As I write this, I am listening to the CBC Radio Noon call-in show on the subject of City News reporter Shauna Hunt calling out some sports fans for planning to videobomb (is that even a word?) her live shoot by grabbing the mic and yelling the highly offensive (not to mention highly stupid) FHRITP (I had to look what this up on the urban dictionary. That is how out of the loop I am on this subject, but apparently this is a thing to do to women reporters).
Here is the video:
There are a couple of issues here that are relevant to the Preventing Cyberviolence project:
- The mainstream-ness or in fancy parlance, normalization of this kind of prank. Reading a little bit about it, it seems that it has become a strange little tradition to grab the microphone from the female reporter and shout something not only extremely offensive, but threatening as well.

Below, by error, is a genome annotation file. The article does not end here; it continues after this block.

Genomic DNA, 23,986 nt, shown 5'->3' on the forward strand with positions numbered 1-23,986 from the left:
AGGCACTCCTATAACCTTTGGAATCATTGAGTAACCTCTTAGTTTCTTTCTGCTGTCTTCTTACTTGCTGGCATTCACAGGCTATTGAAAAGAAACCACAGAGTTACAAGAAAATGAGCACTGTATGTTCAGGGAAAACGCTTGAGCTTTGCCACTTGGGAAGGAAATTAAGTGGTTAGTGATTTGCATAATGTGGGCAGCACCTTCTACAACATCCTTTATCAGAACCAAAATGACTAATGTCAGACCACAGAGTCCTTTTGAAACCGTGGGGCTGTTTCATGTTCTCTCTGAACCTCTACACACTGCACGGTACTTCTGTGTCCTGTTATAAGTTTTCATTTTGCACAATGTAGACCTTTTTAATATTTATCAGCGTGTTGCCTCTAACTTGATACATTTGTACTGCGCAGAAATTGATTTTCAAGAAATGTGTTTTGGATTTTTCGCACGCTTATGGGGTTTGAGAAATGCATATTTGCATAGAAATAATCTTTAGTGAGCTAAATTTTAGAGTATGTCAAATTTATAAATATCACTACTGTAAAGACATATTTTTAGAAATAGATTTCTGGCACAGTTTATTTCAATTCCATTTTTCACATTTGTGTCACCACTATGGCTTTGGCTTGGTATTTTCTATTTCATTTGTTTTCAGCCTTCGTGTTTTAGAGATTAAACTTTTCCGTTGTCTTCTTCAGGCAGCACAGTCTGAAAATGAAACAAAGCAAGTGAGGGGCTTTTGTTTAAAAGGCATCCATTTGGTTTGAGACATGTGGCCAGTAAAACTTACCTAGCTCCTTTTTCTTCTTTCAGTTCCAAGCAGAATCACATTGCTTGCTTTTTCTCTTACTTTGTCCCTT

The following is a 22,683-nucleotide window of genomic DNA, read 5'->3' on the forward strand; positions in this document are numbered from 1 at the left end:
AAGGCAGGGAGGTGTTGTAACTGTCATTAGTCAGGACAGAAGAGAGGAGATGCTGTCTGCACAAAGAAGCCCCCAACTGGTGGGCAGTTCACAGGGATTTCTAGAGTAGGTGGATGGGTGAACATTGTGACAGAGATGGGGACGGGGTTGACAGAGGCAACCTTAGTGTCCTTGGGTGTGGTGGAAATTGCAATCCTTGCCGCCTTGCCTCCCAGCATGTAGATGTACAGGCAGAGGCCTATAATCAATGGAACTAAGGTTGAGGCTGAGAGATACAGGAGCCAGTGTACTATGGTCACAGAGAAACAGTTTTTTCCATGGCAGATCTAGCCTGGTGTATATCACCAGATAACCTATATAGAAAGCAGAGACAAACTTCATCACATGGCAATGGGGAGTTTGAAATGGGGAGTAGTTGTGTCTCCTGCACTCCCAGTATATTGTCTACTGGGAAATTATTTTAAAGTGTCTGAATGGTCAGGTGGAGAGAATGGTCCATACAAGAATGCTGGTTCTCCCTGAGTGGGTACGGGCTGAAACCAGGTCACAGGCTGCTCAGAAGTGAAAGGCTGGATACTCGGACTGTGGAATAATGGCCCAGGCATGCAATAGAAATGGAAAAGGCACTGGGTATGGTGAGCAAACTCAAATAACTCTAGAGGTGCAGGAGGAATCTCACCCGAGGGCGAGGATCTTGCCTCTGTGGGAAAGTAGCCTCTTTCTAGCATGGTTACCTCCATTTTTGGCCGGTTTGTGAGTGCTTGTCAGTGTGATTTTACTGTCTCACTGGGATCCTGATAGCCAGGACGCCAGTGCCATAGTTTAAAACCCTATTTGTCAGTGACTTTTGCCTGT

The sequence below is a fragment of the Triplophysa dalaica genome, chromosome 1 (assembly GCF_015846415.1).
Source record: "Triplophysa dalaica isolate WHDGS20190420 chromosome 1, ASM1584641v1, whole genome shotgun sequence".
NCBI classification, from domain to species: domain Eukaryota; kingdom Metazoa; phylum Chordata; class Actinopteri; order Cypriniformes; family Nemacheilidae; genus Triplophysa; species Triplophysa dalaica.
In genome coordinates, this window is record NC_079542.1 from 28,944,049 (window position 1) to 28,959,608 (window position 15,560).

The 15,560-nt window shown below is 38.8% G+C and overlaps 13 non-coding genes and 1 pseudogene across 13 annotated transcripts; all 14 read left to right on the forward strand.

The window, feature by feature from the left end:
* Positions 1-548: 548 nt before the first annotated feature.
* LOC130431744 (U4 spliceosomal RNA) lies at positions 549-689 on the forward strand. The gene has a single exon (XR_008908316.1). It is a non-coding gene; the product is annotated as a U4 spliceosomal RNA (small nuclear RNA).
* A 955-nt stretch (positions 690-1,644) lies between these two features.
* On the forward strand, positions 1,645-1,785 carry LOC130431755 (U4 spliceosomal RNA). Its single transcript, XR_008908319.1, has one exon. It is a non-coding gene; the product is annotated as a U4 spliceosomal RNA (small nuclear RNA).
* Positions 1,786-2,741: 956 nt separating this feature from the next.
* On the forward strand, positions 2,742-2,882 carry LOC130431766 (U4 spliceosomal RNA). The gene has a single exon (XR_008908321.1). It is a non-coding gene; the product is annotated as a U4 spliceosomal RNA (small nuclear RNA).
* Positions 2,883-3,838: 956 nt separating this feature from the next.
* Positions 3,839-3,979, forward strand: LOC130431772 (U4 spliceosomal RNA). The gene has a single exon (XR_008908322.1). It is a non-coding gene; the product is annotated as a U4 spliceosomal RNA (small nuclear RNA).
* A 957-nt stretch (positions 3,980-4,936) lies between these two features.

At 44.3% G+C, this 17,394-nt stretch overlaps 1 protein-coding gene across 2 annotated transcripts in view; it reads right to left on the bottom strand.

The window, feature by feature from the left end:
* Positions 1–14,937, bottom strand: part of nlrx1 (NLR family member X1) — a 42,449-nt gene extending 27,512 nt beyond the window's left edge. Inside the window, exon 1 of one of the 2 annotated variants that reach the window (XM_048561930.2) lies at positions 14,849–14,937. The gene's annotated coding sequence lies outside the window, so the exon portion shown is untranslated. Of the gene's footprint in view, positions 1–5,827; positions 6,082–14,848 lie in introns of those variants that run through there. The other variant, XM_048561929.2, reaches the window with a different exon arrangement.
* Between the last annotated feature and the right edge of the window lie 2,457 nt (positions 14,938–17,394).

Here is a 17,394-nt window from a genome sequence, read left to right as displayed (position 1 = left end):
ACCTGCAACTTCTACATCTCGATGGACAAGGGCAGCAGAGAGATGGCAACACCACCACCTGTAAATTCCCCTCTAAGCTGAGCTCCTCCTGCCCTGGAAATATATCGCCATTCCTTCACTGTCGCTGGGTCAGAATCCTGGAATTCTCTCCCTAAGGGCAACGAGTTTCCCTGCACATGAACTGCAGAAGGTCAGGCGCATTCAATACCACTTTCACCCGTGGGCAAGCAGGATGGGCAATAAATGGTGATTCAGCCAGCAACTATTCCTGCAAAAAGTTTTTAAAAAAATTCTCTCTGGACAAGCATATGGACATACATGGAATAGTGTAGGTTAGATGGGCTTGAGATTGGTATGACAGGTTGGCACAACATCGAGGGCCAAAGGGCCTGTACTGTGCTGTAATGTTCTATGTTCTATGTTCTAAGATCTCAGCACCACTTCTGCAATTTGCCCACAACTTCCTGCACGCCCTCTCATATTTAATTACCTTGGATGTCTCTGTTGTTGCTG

- The defense of the men: "it is effing hilarious." Yep, the old, "We were just joking," stance.
- The decision by the reporter to publicly shame these men by filming it.
- The reaction: one of the men was fired from his job at Hydro 1 after being recognized on the videotape and the stadium has been working to identify the men and ban them from all sports events.
The men in the video seemed to honestly not understand why the reporter had an issue with them yelling something so offensive at her. Why is that? Obviously, given the apparent prominence of this prank and the fact the reporter has to deal with is on a daily basis, points to this problem being systemic.